• Ainslie, M., & Bragdon, C. (2018). Telemedicine simulation in online family nurse practitioner education: Clinical competency and technology integration. Journal of the American Association of Nurse Practitioners, 30(8), 430-434.

Sajay Arthanat, Department of Occupational Therapy
Dr. Arthanat’s research is focused on examining and optimizing the interaction of individuals with disabilities and the aging with assistive and mainstream technology.

Sarah Smith, DSc, OTR/L, Department of Occupational Therapy
Dr. Smith is an associate professor in the Department of Occupational Therapy. Dr. Smith is a pediatric occupational therapist with over 25 years’ experience and she is the director of the Healthy Families Research Program. Dr. Smith conducts telehealth research examining the effect of the Healthy Families Flourish Program she developed which is a 10-session telehealth coaching intervention for parents of children with special health care needs. The program is designed to support a family’s ability to participate in everyday activities such as having a meal, playing, or going on community outings. Dr. Smith publishes and presents nationally on her telehealth research.

Chad Killian
Chad Killian’s scholarly thinking revolves mainly around conceptualizing physical education as a primary venue for the promotion of positive behavior change in school-aged youth. His research specifically explores innovative ways to expand and enhance school-based physical activity opportunities through the use of digital technologies. He has expertise in the ecological factors associated with the design, adoption, and use of these technologies across face-to-face, hybrid, and fully-remote school contexts. His current focus is on the continued development of myPE — a web-based online physical education platform created as a flexible tool for virtual school-based health promotion and designed to help students navigate the identification of personally meaningful, sustainable physical activities.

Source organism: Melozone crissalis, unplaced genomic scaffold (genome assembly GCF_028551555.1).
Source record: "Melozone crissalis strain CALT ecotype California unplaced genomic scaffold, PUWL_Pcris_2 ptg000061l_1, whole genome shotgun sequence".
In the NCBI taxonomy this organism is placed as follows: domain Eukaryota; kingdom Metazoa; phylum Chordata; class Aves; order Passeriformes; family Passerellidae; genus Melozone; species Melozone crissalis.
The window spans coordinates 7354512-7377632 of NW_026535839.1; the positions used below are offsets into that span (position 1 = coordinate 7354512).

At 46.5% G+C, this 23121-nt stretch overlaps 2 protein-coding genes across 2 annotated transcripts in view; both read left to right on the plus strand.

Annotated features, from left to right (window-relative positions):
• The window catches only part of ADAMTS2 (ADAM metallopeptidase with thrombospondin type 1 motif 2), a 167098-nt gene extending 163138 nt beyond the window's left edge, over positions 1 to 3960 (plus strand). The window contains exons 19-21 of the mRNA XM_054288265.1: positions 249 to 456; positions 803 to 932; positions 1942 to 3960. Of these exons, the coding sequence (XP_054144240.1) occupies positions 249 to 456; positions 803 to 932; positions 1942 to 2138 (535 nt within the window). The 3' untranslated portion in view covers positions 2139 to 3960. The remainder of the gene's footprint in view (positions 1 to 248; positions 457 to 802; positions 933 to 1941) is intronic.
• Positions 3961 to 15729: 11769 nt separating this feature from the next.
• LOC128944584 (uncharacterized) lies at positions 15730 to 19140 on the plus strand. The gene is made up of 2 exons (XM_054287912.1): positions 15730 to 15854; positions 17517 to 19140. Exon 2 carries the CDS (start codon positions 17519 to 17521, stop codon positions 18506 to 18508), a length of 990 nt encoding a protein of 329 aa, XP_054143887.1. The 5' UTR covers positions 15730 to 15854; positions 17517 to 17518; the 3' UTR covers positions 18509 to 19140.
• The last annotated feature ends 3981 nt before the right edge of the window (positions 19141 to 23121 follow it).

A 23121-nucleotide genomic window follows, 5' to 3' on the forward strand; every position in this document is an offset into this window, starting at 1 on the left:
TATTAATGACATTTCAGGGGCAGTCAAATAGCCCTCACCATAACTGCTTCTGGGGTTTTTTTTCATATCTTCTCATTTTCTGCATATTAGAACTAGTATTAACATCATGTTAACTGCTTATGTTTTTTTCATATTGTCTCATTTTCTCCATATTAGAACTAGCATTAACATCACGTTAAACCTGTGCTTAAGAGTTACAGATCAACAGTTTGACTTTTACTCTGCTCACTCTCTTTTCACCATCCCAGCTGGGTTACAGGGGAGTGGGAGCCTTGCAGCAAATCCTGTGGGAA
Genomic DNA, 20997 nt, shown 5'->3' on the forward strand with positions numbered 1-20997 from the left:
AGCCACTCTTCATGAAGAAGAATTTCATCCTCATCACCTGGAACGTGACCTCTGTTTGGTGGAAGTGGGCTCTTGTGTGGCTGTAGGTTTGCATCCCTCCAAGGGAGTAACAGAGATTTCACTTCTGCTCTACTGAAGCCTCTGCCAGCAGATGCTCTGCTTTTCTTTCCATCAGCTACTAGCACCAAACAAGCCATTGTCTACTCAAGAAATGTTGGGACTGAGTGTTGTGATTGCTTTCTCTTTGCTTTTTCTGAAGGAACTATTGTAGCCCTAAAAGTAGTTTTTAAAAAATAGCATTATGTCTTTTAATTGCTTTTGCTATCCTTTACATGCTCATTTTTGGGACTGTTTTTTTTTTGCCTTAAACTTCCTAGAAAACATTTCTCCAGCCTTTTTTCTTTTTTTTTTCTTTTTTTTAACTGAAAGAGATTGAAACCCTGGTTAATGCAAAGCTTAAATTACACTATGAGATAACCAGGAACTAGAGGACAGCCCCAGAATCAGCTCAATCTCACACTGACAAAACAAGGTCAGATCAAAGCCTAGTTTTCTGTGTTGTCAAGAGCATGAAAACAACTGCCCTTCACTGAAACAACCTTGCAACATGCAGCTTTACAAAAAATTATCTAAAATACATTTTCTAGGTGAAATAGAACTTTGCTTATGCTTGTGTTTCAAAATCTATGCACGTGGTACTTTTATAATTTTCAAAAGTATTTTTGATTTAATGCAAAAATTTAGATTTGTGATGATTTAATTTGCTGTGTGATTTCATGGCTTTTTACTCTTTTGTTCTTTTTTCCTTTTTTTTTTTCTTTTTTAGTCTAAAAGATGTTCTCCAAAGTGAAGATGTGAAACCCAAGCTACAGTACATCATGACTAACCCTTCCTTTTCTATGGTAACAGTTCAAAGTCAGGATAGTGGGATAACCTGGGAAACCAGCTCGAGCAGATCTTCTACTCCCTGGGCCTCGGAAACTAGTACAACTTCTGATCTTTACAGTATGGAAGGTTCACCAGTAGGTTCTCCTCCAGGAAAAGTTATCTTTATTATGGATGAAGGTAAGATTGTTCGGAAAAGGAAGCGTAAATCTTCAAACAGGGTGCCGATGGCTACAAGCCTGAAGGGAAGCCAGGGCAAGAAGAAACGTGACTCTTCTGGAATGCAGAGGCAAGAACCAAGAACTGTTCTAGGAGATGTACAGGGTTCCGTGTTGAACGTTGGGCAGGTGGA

Visit our "people" page to learn more about research in the this area.